13Odo, Bishop of Bayeux, later Earl of KentBayeux-54G*B D HLT 1-03
14Turstin fitz Rolf OD H 1-072-69
15Engenulf de Laigle[21]Aigle-13 OD - 2-06 52
16Geoffrey de Mowbray, Bishop of CoutancesMowbray-201G* D HLD 2-012-23571
17Robert, Count of MortainConteville-2 B* D HLDT 1-032-239
18WadardWadard-4 B* D -
19Vital B* D -
20Goubert d’Auffay D++ - 8
21Robert de Vitot D+ -
22Roger son of Turold D+ -
23Gerelm de Panilleuse D+ -
24Erchembald D* -
25Robert fitz Erneis D* - 2-07
26"The noble heir of Ponthieu" D** -
27Wikipedia: Taillefer D** -

A Wikipedia contributor adds a further name, proposed more recently:[22]

  • Humphrey of Tilleul-en-Auge

It's not clear whether this name was missed or discounted by White and Douglas.

It is remarkable that of those known from direct evidence to have been present, a majority do not appear on any of the purported copies of the "Battle Abbey Roll".

Thomson noted the importance of a Domesday reference in tracing descents, in view of the shortage of other documentation in that period. He stated that 12 of the first 15 can be plausibly identified with Domesday tenants; but many of those who fought in 1066 must have been dead by 1086 and replaced by their heirs.

Thomson's article talks briefly about the existence of descendants, and the question was also alluded to at the meeting. The Falaise people had apparently claimed to have verified descents from all of their 315 listed Companions, and it is evident that the SoG was highly unimpressed.

James Robinson Planche's book The Conqueror and his Companions (1874) provides short biographies of 18 of the 27, as indicated above. The book was somewhat ahead of its own time, but was overtaken by major advances in scholarship later in the century. It cannot now be regarded as a reliable source of genealogical detail, though it remains interesting and insightful reading. Vol. 1, Vol. 2



__________

  1. 1.0 1.1 Camp, Anthony J (Wikipedia): My Ancestors Came With The Conqueror, publ. Society of Genealogists, London, 1990, Introduction, p. 3. (Apart from the three reprinted articles cited here, the rest of Camp's book is taken up by a long but uninteresting comparative listing of the versions of the "Battle Abbey Roll")
  2. 2.0 2.1 Genealogists Magazine, Dec 1931, Vol. 5, pp. 394-7. Reprinted in Camp, ch. 1, pp. 5-8. Not online, but back numbers are available in sets on DVD.
  3. 3.0 3.1 Genealogists Magazine, Vol 6, pp. 50-7, reprinted in Camp, ch. 2, pp. 9-14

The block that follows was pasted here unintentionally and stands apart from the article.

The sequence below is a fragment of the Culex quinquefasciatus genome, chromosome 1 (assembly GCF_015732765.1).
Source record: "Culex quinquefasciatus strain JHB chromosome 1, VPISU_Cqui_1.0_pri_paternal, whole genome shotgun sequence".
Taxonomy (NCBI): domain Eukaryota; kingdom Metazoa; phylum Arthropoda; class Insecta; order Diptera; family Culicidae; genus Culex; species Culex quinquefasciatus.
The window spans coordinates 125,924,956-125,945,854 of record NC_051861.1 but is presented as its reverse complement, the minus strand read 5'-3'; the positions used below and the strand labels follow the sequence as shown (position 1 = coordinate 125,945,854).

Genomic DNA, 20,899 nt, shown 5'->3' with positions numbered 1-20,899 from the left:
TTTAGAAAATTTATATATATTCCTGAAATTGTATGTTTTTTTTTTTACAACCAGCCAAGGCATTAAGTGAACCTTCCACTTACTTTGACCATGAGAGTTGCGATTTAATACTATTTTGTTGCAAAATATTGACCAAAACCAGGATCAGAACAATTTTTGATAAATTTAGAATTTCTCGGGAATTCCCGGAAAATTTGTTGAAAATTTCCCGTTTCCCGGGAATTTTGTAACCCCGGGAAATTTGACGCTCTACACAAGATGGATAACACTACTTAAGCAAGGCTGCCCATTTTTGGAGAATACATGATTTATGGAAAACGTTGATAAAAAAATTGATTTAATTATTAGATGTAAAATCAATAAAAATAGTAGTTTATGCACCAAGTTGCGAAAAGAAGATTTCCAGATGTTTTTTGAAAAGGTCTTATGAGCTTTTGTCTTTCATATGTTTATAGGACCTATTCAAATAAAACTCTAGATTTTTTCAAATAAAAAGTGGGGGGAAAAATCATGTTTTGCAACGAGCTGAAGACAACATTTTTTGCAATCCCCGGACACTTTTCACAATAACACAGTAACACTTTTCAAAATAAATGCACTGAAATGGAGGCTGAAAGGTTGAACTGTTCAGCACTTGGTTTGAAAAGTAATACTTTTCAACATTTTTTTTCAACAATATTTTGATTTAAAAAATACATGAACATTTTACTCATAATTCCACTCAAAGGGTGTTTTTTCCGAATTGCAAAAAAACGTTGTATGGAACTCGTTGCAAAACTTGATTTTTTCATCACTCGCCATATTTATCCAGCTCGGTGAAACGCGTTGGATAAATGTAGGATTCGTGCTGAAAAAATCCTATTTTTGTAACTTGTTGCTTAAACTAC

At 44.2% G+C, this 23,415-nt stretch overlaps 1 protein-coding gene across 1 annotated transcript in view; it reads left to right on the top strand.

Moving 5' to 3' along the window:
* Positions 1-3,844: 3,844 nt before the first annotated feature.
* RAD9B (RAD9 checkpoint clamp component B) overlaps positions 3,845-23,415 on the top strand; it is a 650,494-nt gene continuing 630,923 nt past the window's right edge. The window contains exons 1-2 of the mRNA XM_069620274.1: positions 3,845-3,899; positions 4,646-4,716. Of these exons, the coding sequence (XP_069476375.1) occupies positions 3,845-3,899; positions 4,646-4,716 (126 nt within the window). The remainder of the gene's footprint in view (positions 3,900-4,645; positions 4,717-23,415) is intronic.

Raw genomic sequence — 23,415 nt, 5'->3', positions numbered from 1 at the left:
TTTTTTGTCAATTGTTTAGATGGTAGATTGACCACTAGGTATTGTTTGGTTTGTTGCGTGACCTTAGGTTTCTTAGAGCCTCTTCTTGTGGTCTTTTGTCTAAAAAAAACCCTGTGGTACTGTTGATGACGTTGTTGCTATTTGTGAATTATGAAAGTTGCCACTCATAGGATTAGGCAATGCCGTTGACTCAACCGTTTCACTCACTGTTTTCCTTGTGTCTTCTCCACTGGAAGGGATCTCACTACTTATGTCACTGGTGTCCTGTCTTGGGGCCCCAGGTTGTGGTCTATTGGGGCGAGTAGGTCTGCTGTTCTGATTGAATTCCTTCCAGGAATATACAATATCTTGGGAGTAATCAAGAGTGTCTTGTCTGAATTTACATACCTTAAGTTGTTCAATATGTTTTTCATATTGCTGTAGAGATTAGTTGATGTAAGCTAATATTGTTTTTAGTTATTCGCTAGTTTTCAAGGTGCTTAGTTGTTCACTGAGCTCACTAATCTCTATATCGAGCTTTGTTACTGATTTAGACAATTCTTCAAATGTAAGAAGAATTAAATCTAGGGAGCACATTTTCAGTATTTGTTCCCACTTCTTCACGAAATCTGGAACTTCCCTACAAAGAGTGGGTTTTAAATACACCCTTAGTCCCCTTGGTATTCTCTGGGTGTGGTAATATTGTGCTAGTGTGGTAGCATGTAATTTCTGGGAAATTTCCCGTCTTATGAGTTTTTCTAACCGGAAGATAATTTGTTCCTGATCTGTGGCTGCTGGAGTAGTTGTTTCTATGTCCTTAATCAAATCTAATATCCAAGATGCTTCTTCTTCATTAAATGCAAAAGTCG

4. 4.0 4.1 Geoffrey H. (Henllan) White, WorldCat
  5. 5.0 5.1 5.2 Summarized in the meeting report: Genealogists Magazine, Vol. 6, p. 50, reprinted in Camp, ch. 2, p. 9. Doesn't seem to be published in full.
  6. 6.0 6.1 Meaning, on the Norman side. We have the names of a few of the English dead, but they weren't part of this discussion.
  7. 7.0 7.1 The possibility of male-line descendants of Malet was evidently unknown at the time.
  8. 8.0 8.1 Major names of the time who were not in the expedition include Roger de Beaumont (Vielles-7), Count of Meulan, and Roger de Montgomery (Montgomery-133), later Earl of Arundel, who are both stated to have remained in Normandy as advisers to the Duchess. Richard fitz Gilbert (Clare-15), ancestor of the Clares, is mentioned by no writer before Wace.
  9. 9.0 9.1 White's 1950 paper calls the brandished stick a mace, not a sword.
  10. 10.0 10.1 Guillaume de Jumieges is normally a prime source for the life and times of the Conqueror, but gives no information on who fought at Hastings.
  11. 11.0 11.1 David C. (Charles) Douglas, WorldCat.
  12. 12.0 12.1 Douglas, David C: "Companions of the Conqueror", in History, Vol. 28, pp. 129-147.
  13. 13.0 13.1 The number does not include one Osmund de Bodes who joined the expedition but probably died before sailing.
  14. 14.0 14.1 Genealogists Magazine, Vol. 9 (1944), pp. 417-24. Reprinted in Camp, pp. 15-23.
  15. 15.0 15.1 Français.
  16. 16.0 16.1 The American Genealogist, Oct 1944, Vol. 21 no. 2, p. 111, extract online.
  17. 17.0 17.1 Appendix L in Complete Peerage (2nd edn), Vol 12 pt 1.
  18. 18.0 18.1 No writer mentions Harold being shot in the eye. This tradition comes from the Bayeux Tapestry, but the tapestry is ambiguous.
  19. 19.0 19.1 Goubert d'Auffay being reckoned as explicitly on the expedition, but not explicitly at Hastings.
  20. 20.0 20.1 William FitzOsbern might be identical with the Breteville intended by some "Battle Abbey Roll" listings.
  21. 21.0 21.1 Orderic says he was killed in the battle.
  22. 22.0 22.1 Wikipedia: Companions of William the Conqueror#"Proven_Companions".





This is an "orphaned" profile — there's no Profile Manager to watch over it. Please adopt this profile.


Collaboration
  • Login to edit this profile and add images.
  • Public Comments: Login to post. (Best for messages specifically directed to those editing this profile. Limit 20 per day.)


Comments

Leave a message for others who see this profile.
There are no comments yet.
Login to post a comment.